Simpler is better: children with diarrhea, vomiting often OK to drink what they want, study shows
Parents should feel free to give young children with minimal dehydration apple juice or a favourite beverage instead of an electrolyte solution when they’re recovering from vomiting and diarrhea, says a Canadian doctor who put both approaches to a test.
Nearly 650 children aged six months to five years who went to the emergency department at the Hospital for Sick Children in Toronto with gastroenteritis or intestinal infection were randomly assigned to drink either diluted apple juice or a standard apple-flavoured electrolyte solution as a control.
When the children left emergency, investigators asked the parents to continue giving the diluted apple or preferred fluids or the electrolyte solution, depending on their group. A research nurse called daily until the child was free of symptoms for a day and then again after a week.
Of the 644 children who completed follow-up, those who had dilute apple juice experienced treatment failure less often (17 per cent) than those in the control group who were given electrolytes (25 per cent), Dr. Stephen Freedman, an associate professor of pediatrics at the University of Calgary and his co-authors said in Saturday’s issue of JAMA.
Children often don’t like electrolyte solution
“I’ve bought commercially available electrolyte solutions in the past and often seen first-hand the challenges of getting a child to want to drink them,” said Freedman, who is also an adjunct scientist at Sick Kids.
Some children don’t like the way the electrolyte solution tastes. In hospital, when children refuse to drink it, staff may resort to an IV, Freedman said.
In the study, fewer children in the apple juice group needed intravenous rehydration (2.5 per cent compared with nine per cent).
The findings challenge the recommendation to routinely give electrolyte solutions when diarrhea starts, an approach Freedman called somewhat dogmatic. It was based on evidence from developing countries where mortality and dehydration is high, but hadn’t been tested much in high-income countries where most children don’t need immediate electrolyte maintenance.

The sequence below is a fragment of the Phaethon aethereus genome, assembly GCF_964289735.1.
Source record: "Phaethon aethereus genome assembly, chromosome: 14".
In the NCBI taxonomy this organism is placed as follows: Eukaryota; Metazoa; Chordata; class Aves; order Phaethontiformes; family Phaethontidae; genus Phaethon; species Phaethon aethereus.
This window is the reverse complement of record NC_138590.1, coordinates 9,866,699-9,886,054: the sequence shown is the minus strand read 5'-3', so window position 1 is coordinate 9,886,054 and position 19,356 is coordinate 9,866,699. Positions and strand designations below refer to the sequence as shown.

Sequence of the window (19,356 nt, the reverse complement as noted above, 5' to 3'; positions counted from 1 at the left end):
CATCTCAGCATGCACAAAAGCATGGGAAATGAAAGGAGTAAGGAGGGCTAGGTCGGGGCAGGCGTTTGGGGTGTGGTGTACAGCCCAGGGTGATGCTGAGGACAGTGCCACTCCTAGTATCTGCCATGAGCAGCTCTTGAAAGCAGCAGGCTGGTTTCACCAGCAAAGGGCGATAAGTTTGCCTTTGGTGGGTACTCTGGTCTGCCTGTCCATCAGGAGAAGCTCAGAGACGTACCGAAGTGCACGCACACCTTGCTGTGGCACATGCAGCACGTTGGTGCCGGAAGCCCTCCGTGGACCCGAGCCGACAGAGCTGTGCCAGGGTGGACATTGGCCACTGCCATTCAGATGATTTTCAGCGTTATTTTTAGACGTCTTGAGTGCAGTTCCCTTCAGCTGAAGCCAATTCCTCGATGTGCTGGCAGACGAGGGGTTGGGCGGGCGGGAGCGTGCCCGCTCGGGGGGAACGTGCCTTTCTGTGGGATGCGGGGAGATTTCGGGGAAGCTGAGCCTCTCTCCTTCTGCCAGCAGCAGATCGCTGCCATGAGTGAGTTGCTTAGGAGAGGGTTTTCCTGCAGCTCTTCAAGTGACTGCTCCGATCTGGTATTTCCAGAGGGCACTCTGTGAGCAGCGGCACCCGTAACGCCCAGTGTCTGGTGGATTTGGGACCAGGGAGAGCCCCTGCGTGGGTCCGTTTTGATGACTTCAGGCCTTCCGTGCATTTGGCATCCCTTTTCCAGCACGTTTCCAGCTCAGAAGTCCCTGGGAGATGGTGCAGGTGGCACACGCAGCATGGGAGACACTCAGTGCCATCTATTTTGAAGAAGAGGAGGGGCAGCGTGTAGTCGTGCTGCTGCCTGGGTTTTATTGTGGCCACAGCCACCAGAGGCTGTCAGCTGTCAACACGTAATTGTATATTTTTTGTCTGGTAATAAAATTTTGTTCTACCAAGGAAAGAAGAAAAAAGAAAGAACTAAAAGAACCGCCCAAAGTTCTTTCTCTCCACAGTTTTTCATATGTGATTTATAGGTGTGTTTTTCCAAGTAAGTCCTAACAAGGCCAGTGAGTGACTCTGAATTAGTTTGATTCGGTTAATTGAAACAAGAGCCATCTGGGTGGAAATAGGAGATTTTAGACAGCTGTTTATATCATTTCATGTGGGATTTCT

Anecdotally, Freedman said doctors at Canadian hospitals are trying the juice approach when a child won’t take the electrolyte solution.
More important to just get them to drink
“I think this will enable physicians to take a more patient-centred approach,” Freedman said. “Sometimes it’s more important we promote the successful consumption of liquids than being rigid on what we’re allowing them to consume.”
If parents have significant concerns about a child developing dehydration, then they should be brought in for an evaluation to be reassured if they feel they can’t manage it at home, he said. In some cases, a child may need more treatment.
The Canadian Paediatric Society’s Caring for Kids website says signs of dehydration include:
- Decreased urination (fewer than four wet diapers in 24 hours in infants or no urine for over eight hours in older children).
- Increased thirst.
- Absence of tears.
- Dry skin, mouth and tongue.
- Faster heartbeat.
- Sunken eyes.
- Grayish skin.
- Sunken soft spot (fontanelle) on a baby’s head.
Officially, the American Academy of Pediatrics endorses rehydration solution or electrolytes even in children without evidence of dehydration.
Children under six months of age, those weighing less than 8 kg, who had significant dehydration or history of heart, lung, kidney or chronic gastrointestinal disease were excluded from the study.
The study was funded by the Physician Services Incorporated Foundation.